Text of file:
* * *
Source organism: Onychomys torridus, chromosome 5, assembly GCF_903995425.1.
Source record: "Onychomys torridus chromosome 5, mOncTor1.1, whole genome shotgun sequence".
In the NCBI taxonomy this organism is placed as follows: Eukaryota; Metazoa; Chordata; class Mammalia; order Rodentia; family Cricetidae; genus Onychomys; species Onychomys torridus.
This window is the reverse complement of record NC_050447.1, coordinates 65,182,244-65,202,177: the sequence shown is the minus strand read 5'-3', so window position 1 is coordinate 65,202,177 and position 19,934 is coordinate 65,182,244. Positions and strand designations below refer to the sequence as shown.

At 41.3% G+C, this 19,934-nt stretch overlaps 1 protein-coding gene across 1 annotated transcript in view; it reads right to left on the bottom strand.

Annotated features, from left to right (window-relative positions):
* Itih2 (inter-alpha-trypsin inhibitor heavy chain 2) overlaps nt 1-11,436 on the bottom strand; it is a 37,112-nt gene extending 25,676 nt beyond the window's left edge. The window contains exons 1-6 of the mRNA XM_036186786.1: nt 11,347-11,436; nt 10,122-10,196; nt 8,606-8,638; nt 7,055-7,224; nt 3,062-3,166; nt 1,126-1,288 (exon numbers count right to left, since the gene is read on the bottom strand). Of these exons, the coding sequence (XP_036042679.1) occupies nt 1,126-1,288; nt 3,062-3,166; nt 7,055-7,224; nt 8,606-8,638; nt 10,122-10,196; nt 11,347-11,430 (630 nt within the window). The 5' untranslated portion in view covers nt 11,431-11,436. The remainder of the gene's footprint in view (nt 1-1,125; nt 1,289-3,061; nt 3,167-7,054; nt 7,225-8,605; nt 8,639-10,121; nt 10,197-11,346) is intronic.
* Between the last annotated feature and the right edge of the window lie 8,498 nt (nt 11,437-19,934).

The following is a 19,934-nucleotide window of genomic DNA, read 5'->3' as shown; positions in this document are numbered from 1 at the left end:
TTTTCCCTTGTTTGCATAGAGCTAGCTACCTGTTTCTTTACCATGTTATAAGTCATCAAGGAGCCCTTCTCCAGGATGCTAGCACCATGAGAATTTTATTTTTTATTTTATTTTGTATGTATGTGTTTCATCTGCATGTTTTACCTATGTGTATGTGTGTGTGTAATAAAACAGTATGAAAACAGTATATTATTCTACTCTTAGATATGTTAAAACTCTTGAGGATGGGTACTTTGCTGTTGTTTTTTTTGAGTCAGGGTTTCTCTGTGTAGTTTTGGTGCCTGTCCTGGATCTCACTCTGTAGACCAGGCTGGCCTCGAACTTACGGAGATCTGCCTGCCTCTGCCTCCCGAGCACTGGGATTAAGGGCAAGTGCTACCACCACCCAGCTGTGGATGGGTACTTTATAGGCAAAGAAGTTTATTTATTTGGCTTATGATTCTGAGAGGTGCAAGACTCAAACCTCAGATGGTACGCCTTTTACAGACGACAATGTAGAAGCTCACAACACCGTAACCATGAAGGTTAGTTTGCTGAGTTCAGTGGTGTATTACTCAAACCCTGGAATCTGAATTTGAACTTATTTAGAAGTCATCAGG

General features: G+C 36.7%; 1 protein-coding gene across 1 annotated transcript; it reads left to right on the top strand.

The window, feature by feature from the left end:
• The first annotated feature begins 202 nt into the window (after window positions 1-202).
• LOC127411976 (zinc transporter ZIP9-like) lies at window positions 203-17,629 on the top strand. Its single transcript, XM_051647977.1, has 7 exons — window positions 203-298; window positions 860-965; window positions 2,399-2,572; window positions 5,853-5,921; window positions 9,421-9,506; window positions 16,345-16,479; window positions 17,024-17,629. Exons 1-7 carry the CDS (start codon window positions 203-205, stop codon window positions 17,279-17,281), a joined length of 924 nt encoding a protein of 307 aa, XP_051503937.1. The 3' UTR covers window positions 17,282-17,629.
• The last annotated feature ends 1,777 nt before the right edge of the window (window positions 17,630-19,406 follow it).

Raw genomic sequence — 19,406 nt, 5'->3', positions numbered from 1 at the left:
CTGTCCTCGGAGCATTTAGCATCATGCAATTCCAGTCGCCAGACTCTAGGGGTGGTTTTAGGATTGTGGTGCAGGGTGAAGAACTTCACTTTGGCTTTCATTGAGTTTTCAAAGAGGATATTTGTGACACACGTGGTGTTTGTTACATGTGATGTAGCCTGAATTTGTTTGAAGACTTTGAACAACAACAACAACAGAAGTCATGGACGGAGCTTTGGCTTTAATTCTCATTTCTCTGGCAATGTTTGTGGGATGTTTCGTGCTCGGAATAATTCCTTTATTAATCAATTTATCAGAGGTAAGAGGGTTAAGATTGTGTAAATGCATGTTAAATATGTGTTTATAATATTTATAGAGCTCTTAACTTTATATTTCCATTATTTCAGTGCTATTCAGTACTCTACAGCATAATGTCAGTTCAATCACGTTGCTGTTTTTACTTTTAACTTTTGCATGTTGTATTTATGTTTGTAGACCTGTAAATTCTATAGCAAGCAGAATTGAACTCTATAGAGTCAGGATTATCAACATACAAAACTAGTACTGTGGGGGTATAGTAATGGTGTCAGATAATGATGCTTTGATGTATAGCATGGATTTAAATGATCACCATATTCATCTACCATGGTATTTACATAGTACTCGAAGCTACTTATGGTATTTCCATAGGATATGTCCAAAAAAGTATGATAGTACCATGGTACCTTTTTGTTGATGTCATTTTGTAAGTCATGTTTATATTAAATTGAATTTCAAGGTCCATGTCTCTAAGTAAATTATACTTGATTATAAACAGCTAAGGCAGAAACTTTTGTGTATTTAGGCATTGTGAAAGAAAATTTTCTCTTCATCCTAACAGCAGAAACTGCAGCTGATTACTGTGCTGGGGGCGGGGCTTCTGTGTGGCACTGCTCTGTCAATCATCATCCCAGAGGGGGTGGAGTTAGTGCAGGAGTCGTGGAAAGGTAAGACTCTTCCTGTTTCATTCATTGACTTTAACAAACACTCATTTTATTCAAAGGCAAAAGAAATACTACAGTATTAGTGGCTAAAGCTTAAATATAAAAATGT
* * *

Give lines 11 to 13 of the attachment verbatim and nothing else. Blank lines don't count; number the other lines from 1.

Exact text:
General features: G+C 36.7%; 1 protein-coding gene across 1 annotated transcript; it reads left to right on the top strand.

The window, feature by feature from the left end:
• The first annotated feature begins 202 nt into the window (after window positions 1-202).